Shoebox Falls is contained in a massive area of exposed bedrock. Under normal flow, the waterfall consists of an 8–10-foot-drop into a narrow chasm carved out in the middle of the stream bed. You will observe that just below the chasm, the carved channel, now at a lower level, continues underwater, creating a perfect swimming hole in the summer. In fact, a photo of swimmers at the fall, including a jumper in mid-air, can be seen in Ben Stechschulte’s article, “Holy Waters” in the August 2005 issue of Adirondack Life.
During times of greater water flow, the entire section of bedrock spanning the stream turns into one enormous, 8−10-foot-high waterfall. Look for scattered branches and a large assortment of debris downstream from the fall, just before the point where the river bears right. Some of the debris is entangled in trees. This will give you a sense of just how high the river can get at times.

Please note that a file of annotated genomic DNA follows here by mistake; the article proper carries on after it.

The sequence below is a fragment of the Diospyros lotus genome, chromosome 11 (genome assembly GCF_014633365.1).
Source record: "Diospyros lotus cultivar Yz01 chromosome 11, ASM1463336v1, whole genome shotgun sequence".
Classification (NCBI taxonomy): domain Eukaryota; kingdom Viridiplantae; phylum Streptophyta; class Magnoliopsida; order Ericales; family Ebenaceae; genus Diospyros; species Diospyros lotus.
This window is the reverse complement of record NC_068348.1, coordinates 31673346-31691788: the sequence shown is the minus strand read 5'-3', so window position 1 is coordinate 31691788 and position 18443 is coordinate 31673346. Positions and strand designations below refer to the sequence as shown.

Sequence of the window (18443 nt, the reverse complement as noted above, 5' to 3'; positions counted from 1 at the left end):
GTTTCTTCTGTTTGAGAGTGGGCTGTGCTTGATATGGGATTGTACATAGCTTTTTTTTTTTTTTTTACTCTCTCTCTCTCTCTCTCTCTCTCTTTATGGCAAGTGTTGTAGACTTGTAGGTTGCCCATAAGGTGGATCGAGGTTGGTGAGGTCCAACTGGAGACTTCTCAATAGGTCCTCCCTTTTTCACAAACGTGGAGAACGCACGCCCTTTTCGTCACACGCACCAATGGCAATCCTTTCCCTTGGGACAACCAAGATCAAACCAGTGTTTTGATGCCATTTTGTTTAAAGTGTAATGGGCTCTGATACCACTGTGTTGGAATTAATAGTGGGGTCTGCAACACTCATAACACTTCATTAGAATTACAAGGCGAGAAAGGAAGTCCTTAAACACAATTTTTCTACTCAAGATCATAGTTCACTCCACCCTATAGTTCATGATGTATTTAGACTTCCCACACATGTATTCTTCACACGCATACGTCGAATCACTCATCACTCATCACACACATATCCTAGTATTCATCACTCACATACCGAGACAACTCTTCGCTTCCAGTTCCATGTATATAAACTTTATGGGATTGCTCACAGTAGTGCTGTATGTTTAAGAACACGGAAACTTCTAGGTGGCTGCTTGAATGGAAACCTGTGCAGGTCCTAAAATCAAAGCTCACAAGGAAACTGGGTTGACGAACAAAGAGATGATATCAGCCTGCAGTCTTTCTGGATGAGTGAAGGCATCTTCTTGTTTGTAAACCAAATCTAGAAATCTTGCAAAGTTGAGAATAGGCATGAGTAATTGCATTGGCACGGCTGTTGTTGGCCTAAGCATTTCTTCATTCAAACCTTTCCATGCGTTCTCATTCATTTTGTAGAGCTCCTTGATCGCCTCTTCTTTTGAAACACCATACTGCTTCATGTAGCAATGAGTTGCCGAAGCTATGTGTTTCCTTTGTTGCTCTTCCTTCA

There are small, slide-like cascades directly above the main fall, as well as downstream from its base. Huge boulders are strewn all about. On one visit many years ago, we observed a number of artistic looking rock piles that had been erected by hikers on the bedrock; sort of like decorative cairns. The rock formations have long since disappeared, either swept away by the force of a spring freshet or knocked down by “forever wild”-minded hikers. – Russell Dunn